The Commons Health Committee has published its report into the nursing workforce and says that, 'too little attention has been given to retaining nurses in the NHS, which has resulted in more nurses now leaving than joining the professional register.'
There are many causes for this shortfall, including workload pressures, poor access to continuing professional development (CPD), pay and a general sense of not feeling valued.
During its inquiry, the Committee heard a clear message that access to CPD plays an important role in retention. The report calls for Health Education England to reverse cuts to nurses’ CPD budgets. Funding allocated to trusts should be specifically ring-fenced for CPD for nurses, and specific funding should also be made available to support CPD for nurses working in the community.
Following a Question to the Prime Minister on the Floor of the House, the Committee recommend that further assurances be given to nurses who originate from other EU nations that they will be able to remain in the UK with their families after Brexit. The Committee also recommends that nursing remains on the Shortage Occupation List.
The Committee says that the Government needs to closely monitor the impact of the removal of nursing bursaries. The Committee is concerned about the emerging indicators of the impact of bursaries on mature students. Action should also be taken to address high attrition rates from degree courses and the level of variation.
The Committee welcomed the introduction of the new role of Nursing Associate and the expansion of career opportunities this brings for healthcare assistants. The Government needs to ensure that these new Nursing Associates have a clear professional identity, which the public understands and recognises.
Social care nurses
Care England has welcomed the Committee's report on the Nursing Workforce noting that whilst it may not be in the headlines, the report does touch on the extremely important issue of nursing in the social care sector.
Professor Martin Green OBE, Chief Executive of Care England said, 'The nursing workforce within social care settings is often overlooked by that of the NHS. A national workforce strategy needs to respond to the workforce pressures in social care as well as those within the NHS. There is evidence to show that the social care sector is facing significant challenges in retaining and recruiting registered nurses particularly as a consequence of competition with the NHS as the report acknowledges. This fall in numbers is also replicated in the number of nursing home beds since the start of austerity measures.'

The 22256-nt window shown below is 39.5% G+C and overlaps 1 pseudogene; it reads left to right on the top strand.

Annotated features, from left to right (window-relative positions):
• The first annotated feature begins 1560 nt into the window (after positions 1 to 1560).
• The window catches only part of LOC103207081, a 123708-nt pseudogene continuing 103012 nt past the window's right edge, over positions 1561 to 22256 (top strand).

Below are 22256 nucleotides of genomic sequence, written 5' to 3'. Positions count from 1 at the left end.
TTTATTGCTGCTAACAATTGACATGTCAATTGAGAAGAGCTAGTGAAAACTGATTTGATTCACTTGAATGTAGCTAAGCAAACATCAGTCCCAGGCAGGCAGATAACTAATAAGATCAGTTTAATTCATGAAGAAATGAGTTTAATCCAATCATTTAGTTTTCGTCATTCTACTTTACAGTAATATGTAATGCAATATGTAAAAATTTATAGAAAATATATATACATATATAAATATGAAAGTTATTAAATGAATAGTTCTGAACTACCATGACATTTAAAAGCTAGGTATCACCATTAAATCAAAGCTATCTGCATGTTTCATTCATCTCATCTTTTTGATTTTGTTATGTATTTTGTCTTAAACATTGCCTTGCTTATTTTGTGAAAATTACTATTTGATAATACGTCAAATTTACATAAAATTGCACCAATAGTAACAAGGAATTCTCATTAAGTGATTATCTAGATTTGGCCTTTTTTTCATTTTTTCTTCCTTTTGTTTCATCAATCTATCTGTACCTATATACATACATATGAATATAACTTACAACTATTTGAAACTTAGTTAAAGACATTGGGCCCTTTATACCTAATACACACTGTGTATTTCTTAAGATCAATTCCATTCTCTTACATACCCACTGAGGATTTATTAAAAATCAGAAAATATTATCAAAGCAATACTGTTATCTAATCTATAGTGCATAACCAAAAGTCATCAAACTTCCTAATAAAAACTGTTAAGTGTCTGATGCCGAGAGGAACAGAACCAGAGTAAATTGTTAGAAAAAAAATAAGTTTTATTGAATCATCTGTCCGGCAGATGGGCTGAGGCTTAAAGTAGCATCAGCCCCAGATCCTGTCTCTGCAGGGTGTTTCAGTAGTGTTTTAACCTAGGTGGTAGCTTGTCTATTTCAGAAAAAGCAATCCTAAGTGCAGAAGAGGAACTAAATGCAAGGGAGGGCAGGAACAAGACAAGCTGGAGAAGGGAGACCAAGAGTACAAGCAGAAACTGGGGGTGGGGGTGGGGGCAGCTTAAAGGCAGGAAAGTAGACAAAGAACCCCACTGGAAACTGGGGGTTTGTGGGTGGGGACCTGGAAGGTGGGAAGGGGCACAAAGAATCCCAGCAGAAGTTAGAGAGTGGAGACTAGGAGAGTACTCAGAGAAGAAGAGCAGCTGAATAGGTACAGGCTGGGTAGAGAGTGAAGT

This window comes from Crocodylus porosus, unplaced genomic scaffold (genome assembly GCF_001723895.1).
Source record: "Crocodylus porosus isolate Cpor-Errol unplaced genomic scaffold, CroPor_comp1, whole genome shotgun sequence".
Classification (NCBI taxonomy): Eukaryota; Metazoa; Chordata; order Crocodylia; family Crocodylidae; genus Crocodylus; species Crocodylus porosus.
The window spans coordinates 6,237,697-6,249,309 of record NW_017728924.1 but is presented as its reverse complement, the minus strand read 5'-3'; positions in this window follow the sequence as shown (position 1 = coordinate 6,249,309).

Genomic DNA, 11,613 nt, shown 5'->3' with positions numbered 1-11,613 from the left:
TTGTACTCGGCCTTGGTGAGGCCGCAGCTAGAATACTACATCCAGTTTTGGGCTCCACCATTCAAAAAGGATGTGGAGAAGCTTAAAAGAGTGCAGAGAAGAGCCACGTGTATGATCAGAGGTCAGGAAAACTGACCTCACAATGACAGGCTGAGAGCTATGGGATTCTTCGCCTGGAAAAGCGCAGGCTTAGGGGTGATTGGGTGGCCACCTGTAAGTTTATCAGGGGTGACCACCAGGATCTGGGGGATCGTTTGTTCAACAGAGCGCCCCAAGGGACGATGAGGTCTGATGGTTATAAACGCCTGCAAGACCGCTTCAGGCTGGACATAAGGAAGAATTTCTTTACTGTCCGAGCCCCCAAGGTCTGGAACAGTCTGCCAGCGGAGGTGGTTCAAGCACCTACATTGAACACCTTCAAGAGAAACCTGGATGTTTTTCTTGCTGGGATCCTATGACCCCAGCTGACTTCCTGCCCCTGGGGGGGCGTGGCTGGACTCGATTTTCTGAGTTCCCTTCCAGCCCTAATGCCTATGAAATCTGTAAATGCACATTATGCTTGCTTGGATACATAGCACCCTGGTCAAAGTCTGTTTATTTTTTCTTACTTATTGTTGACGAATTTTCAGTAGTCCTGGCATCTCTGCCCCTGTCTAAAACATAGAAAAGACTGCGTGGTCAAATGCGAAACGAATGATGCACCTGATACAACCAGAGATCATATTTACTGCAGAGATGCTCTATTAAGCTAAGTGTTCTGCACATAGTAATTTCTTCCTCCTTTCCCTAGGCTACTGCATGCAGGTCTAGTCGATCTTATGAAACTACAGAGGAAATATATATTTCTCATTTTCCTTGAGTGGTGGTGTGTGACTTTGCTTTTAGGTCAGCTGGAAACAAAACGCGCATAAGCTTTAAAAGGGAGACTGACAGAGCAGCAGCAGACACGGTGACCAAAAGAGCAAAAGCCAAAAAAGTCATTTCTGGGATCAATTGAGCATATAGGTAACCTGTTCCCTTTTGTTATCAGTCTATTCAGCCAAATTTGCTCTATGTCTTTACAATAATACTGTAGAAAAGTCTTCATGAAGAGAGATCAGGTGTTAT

The report notes 8,000 nurses have left social care since 2012-13 and CQC reports a fall of 4,000 registered nursing beds over the last two years despite rising levels of demand and complexity of need (including increasing levels of patients being delayed in hospital due to availability of nursing home beds).
Professor Martin Green OBE, Chief Executive of Care England continued, 'This market shift is being driven by rising costs not being compensated by fees being paid by local authorities and the NHS, and providers are being constrained in their flexibility to invest in nursing care services going forward.'
The report sets out a number of recommendations that cover nurses in all sectors, such as the need to ensure the language testing for overseas nurses is monitored carefully and regularly in order to ensure that it is not placing unnecessary barriers to UK practice. In addition, Care England has said that it cannot stress enough the importance of the report’s recommendation that the Government must ensure reliable data from all sectors is available to inform workforce planning.
Professor Martin Green OBE, Chief Executive of Care England continued, 'The English language tests are a vital safeguard but must be proportionately and realistically applied to ensure that good nurses from overseas can work in our sector. We hope the Government and others will see this as a priority for review going forward.'